Twirler Grace Wood wins Iowa State Fair Talent Search
Grace Wood suffered second-degree burns to her hands as a child after catching a flaming baton in the wrong place. She said she was too scared to pick up batons for almost a decade after the accident.
Sunday afternoon on the Anne and Bill Riley Stage in front of a crowd at the Iowa State Fair, however, Wood was fearless. In a yellow suit adorned with sparkles and fringe, she juggled up to three lit batons in one go. When she grabbed that last flaming stick, she said she knew this time she crushed it.
Wood, of Indianola, won the grand champion award at the 62nd Annual Bill Riley Talent Search, which included a trophy and $10,000 prize. Wood competed alongside eight other talented entrants from across the state. The talent show performers headed to the championship competition after a week of preliminary competitions and semi-finals at the fair.
Although she may have suffered a slight burn on the back of her shoulder midway through, Wood said her adrenaline was surging and she couldn’t even feel it.
The moment she grabbed the trophy in her hands, she said she was in complete shock.
“I’ve been on this stage since I was six years old,” she said, trophy in hand. “Even beyond just winning, ending my competitive twirling career on this stage truly means more to me than any other batting competition or performance I could put on.”
Wood, now a 20-year-old student at Iowa State and a twirler for the University of Iowa Cyclone Marching Band, said she’s performed at the Iowa State Fair her entire life. A Sprout champion at 10 and again at 12, Wood said she returned to the Anne and Bill Riley stage on Sunday to redeem herself.
“My last shows when I was a Sprout didn’t sit well with me,” she said. The large crowd, the cameras and the added pressure caused her to drop her batons and leave the stage disappointed, she said.
“So I came in today thinking, ‘OK, it’s been ten years. Let’s make it up, Grace. You’re older now, you can do this,'” she said.
After her near-perfect performance, assisted by her mother Denise Wood who lit the fire batons, Wood said she felt like she had finally accomplished the performance she had worked for nearly a decade.
“It’s just a relief to be really proud of my performance today,” she said.
Wood comes from a long line of talented twirlers. His great-grandmother first took over in the 1950s, and his mother also spun for Iowa State University when she was in college, Wood said. Wood and his mother also help coach his younger sister and their twirling team, which Wood says recently won a national title.
As she looks ahead to her next two years as Cyclone, Wood said she’s honored to carry on this legendary family tradition and continue to spread the spirit of the Iowa State School.
“It’s always been what it’s been about for me since I was a little girl,” she said.
Various talents enter the scene
The 62nd Annual Talent Search presented a bit of everything for the public on Sunday afternoon.
“From trumpets to tap dancing, you’re going to see it all on this iconic stage tonight,” said Channel 5’s new We Are Iowa host Jackie Schmillen. Schmillen succeeded Bill Riley Jr., who retired last year.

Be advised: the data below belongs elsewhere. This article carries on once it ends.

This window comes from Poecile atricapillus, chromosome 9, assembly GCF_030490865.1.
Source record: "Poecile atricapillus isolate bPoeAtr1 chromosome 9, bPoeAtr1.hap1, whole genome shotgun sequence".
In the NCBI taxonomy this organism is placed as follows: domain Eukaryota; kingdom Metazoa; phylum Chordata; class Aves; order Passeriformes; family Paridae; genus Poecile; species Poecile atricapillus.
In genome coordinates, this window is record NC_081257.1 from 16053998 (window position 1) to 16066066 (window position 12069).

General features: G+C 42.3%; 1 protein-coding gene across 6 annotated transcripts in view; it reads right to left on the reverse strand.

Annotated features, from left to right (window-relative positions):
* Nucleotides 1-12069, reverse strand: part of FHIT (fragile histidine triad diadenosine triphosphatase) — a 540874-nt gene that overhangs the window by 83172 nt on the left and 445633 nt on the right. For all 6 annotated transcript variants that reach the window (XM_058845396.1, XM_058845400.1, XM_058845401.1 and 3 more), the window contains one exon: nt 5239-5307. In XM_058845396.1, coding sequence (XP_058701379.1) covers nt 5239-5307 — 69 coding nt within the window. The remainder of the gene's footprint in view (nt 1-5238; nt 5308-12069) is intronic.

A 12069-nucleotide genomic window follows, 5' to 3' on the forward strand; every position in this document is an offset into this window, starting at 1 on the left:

After:Final Arc: After 25 years, Bill Riley Jr. hosts his latest talent search – but he’s not quitting the show entirely
While Wood’s flips and spins won first prize, there was a close battle for second place – so close, in fact, that the judges just couldn’t decide.
Singer and trumpeter Isaac Morlan, 18, of Cedar Falls and the clogging quintet of Lynsey Countryman, 18, Allison Reinking, 17, Hannah O’Connell, 18,
Anna Heck, 19, and McKenzie Goodwin, 19, of Moville, Kingsley and Anthon tied for second place, each taking home a $5,000 prize.
In addition to the winners, the senior category competition, for 13-21 year olds, also included:
- An acrobatic dance routine from Urbandale residents Aubrey Klipfel, 13, Betsy Lehman, 13 and Ella Varley, 12;
- A passionate vocal performance of “If I Can Dream” by 21-year-old Carter Hayden of Blairstown;
- A graceful and athletic lyrical dance performance by Bailey Miller, 21, from Gowrie;
- Ann Emotion rendition of ‘She Used to be Mine’ from the musical ‘Waitress’ by singer and guitarist Grace Kiple, 21, of Sargeant Bluff
- An elegant dance performance by Alivia Rediske, 14, Alexa Rediske, 16, of Polk City;
- and a moving and passionate rendition of “And I am Telling You” by 14-year-old singer Aleesha Smith of Waterloo.
The Sprout Champions wow the crowd
As the jury went to deliberate on the results of the senior competition, the Sprout Champions took to the stage to show off their skills.
The Sprout competition was open to participants aged 2 to 12. The eight champions featured on Sunday were selected in the semi-finals and each won a $500 prize.
Younger performances included:
- A personality-filled tap trio by 10-year-old Monroe Eischeid of Manning, 11-year-old Elly Houston of Denison and 11-year-old Sophia Hodne of Irwin;
- A lyrical dance performance by Addi Leonard of Stuart, 12;
- A lively musical theater performance of “Giants in the Sky” from the musical “Into the Woods” by 12-year-old Corban McHone of Fort Dodge;
- A ballet solo by 12-year-old dancer Catie Christenson of Urbandale;
- A cheerful rendition of “Have You Ever Seen The Rain” by singer and guitarist Grace Holmbeck, 12, of Sibley;
- A fun tap-dancing performance by the trio Kinley Oberhaus, 10, Bayleigh Sieverding, 10, and Kinidi Struck, 10, of Davenport;
- A jazz duo consisting of 11-year-old Norwalk residents Preston Martin and Arianna Bowen;
- and a medley by singer Dawson Huinker, 12, of West Des Moines.
Francesca Block is a breaking news reporter at the Des Moines Register. Contact her at [email protected] or on Twitter at @francescablock3.